You cannot go through any body of knowledge in sports without encountering the social changes within our country. So it is with Number 74 on the NFL Network’s “Top 100,” Marion Motley.
Motley was one of four African-Americans who got in the pro ranks in 1946, one year prior to Jackie Robinson doing the same thing in baseball.
Due to his older era, Motley has no fan rank. He played at South Carolina State in Nevada but was not drafted. He was a fullback who also played linebacker. Often, players in those days went both ways.
Marion Motley started in the newly formed All-America Football Conference for four years before going with the Cleveland Browns, having known Paul Brown.
Motley was a vicious pass blocker and amazing runner who kept defenses honest. He blocked for the legendary Otto Graham. He gained 4,720 yards on only 828 carries for a whopping lifetime yards-per-carry average of 5.7 yards — the highest in the NFL. His career spanned seasons in which he played in 106 games and, further, was the AAFL’s all-time leading rusher. Motley played on several Browns championship teams.
He was inducted into the Hall of Fame in 1968.
Number 73 in our “Top 100” countdown of all-time great players is the “Wizard of Oz,” Ozzie Newsome. This Hall of Famer (Class of 1999) was drafted 23rd in the first round by the Cleveland Browns as a tight end out of Alabama. It was surprising because Alabama was a running, not a passing, team.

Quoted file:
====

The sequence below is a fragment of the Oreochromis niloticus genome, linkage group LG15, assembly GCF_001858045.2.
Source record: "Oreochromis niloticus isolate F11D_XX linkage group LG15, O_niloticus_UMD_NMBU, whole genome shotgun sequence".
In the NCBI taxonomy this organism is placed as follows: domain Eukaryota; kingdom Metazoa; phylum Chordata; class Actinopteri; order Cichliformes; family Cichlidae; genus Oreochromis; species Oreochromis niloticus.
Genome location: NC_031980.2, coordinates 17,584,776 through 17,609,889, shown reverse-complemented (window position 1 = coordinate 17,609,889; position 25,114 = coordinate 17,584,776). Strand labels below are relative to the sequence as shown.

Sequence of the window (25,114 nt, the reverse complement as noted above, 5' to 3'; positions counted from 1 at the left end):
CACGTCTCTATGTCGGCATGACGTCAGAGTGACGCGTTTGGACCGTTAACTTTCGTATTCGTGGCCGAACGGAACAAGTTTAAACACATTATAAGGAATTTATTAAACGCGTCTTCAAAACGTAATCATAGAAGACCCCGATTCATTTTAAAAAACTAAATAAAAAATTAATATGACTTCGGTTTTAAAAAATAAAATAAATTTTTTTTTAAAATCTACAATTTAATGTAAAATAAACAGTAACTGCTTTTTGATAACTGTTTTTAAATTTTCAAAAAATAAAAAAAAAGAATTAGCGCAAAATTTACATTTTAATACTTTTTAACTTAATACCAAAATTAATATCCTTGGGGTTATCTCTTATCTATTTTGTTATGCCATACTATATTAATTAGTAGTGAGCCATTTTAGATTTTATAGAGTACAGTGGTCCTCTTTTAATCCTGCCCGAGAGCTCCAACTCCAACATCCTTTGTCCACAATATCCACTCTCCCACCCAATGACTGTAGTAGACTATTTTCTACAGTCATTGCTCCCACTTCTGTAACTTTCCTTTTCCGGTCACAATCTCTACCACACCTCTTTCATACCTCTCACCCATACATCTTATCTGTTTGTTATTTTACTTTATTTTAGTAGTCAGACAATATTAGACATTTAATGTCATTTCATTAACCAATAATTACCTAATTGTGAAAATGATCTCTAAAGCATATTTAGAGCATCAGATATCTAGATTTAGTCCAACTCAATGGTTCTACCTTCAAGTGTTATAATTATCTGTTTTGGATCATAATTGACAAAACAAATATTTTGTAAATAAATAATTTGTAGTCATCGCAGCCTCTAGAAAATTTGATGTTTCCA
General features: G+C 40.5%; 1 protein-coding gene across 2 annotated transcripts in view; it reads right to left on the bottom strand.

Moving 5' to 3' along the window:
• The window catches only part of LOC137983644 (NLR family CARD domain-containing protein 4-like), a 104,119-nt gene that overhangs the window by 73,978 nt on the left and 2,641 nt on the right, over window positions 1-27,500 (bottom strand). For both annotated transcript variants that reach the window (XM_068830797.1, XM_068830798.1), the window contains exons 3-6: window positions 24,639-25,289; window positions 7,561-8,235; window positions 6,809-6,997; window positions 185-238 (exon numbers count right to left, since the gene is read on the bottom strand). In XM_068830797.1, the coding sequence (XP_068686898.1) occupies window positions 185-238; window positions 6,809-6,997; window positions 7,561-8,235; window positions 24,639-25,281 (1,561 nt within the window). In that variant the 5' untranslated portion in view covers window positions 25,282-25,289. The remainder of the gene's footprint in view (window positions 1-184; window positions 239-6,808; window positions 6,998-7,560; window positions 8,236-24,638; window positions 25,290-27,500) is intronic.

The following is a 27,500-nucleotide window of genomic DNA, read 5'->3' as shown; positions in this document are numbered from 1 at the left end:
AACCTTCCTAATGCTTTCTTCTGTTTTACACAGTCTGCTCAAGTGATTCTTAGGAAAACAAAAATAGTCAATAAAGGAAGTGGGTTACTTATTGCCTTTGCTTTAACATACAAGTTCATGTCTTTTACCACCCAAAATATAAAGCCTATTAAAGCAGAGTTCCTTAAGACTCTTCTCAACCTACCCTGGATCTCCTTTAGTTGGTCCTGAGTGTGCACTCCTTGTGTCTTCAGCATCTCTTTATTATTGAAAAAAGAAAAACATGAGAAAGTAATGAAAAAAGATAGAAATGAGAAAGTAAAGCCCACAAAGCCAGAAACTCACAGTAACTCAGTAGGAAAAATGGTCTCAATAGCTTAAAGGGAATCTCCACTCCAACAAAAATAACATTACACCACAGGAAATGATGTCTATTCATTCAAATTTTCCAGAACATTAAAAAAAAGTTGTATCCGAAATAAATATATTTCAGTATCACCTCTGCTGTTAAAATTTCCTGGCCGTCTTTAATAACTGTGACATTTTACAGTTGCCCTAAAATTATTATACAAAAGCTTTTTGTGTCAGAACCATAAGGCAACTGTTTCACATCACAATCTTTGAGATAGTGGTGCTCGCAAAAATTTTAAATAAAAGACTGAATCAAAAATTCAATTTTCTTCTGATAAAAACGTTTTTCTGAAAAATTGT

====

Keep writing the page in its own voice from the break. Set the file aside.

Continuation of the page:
Newsome was the leading tight end of his day and was the leading tight end when he left the game after 13 seasons and 198 games.
He played in three championship games against the Denver Broncos, and was a highly respected team captain.
Some of Newsome’s records include catching a pass in 150 straight games, 682 receptions in his career for 7,980 yards and 47 touchdowns.
He retired in 1990, and his legacy was as much for leadership as stats. Starting right away, in his rookie year in fact, Ozzie Newsome was made a fixture at tight end and leader of the team.
Newsome was ranked 88th by the fans. These two Browns players reflect the consistency of quality in the NFL over several decades.
Hall of Fame Website, “Marion Motley”
NFL Network Website, “Marion Motley”
You Tube Website, “NFL Films Top 100 Greatest Players #74 Marion Motley-HD, HQ
Hall if Fame Website, “Ozzie Newsome”
NFL Network Website, “Ozzie Newsome”
You Tube Website, “NFL Films Top 100 Greatest Players #73 Ozzie Newsome-HD, HQ